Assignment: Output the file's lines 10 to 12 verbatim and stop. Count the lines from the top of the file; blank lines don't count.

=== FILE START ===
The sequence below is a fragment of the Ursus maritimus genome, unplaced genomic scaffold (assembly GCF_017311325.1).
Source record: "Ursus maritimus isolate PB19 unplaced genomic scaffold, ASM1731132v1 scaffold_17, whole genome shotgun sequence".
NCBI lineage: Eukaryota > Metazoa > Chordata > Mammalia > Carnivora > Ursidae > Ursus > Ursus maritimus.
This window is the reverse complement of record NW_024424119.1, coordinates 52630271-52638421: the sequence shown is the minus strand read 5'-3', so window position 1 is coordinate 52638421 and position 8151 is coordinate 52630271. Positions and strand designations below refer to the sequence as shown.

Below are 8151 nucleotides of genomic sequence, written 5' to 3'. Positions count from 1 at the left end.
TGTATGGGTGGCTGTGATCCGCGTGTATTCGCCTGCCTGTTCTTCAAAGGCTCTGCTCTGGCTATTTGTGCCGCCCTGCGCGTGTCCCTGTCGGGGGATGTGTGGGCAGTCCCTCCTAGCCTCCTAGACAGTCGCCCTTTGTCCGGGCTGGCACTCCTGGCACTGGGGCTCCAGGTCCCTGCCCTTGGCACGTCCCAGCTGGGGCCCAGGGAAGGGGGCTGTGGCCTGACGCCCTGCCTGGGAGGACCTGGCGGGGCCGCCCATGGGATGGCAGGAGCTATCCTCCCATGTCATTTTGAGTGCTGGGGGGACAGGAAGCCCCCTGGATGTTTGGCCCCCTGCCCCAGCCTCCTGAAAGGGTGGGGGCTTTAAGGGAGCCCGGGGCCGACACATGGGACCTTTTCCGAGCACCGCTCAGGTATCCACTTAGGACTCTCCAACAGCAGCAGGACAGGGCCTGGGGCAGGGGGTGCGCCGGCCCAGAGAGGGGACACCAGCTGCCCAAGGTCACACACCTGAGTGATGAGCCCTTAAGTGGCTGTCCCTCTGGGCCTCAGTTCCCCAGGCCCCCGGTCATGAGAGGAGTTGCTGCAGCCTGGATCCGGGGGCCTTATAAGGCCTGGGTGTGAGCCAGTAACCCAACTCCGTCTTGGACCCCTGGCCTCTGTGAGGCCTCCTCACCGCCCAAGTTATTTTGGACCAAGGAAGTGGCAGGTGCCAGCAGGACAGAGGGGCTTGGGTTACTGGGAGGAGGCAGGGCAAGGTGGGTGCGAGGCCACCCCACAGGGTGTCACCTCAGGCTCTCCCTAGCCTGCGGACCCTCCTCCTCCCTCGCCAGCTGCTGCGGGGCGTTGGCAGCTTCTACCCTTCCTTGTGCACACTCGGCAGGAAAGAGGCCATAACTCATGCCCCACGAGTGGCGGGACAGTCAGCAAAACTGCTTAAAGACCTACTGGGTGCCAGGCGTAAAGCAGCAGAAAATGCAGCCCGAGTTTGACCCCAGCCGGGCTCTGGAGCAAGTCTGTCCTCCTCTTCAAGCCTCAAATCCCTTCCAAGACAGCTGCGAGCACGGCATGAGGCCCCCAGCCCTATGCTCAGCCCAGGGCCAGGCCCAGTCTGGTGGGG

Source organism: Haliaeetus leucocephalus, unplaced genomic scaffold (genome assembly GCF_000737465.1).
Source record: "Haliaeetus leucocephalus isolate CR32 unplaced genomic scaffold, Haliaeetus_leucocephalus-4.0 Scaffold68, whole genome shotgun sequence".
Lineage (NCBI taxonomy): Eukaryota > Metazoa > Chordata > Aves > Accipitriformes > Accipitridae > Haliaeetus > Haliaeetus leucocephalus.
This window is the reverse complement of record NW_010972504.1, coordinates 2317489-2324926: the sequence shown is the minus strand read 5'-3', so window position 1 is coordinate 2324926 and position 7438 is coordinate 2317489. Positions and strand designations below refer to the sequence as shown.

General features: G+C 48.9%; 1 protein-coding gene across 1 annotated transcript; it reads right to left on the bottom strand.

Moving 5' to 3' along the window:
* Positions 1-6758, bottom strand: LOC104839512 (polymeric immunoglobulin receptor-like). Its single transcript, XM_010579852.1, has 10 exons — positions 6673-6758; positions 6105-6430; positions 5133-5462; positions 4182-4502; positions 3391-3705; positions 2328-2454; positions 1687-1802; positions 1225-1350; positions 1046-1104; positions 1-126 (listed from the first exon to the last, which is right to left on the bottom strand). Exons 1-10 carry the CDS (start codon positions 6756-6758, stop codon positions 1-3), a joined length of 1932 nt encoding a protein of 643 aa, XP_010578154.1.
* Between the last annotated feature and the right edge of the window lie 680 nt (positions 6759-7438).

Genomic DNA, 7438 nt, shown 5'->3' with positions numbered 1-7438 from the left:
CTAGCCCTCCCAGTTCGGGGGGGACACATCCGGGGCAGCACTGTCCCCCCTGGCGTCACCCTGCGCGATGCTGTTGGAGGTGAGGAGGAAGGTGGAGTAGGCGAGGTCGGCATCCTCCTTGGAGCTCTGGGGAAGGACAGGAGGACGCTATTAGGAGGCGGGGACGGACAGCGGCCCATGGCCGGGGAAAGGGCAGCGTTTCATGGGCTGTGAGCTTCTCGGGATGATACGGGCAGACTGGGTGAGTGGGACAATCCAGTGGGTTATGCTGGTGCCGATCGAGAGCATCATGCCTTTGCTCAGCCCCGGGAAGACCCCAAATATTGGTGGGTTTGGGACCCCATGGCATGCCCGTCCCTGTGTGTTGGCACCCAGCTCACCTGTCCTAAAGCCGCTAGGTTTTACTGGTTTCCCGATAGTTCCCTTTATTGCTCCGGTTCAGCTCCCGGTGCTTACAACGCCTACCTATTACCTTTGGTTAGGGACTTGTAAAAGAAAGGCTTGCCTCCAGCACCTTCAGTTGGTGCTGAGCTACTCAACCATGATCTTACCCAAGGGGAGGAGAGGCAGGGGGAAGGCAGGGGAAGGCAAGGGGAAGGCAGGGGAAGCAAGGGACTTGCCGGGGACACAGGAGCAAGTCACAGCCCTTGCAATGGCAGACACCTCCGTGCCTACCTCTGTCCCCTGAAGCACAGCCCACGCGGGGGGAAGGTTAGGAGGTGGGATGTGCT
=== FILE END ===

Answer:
This window is the reverse complement of record NW_010972504.1, coordinates 2317489-2324926: the sequence shown is the minus strand read 5'-3', so window position 1 is coordinate 2324926 and position 7438 is coordinate 2317489. Positions and strand designations below refer to the sequence as shown.

General features: G+C 48.9%; 1 protein-coding gene across 1 annotated transcript; it reads right to left on the bottom strand.

Moving 5' to 3' along the window: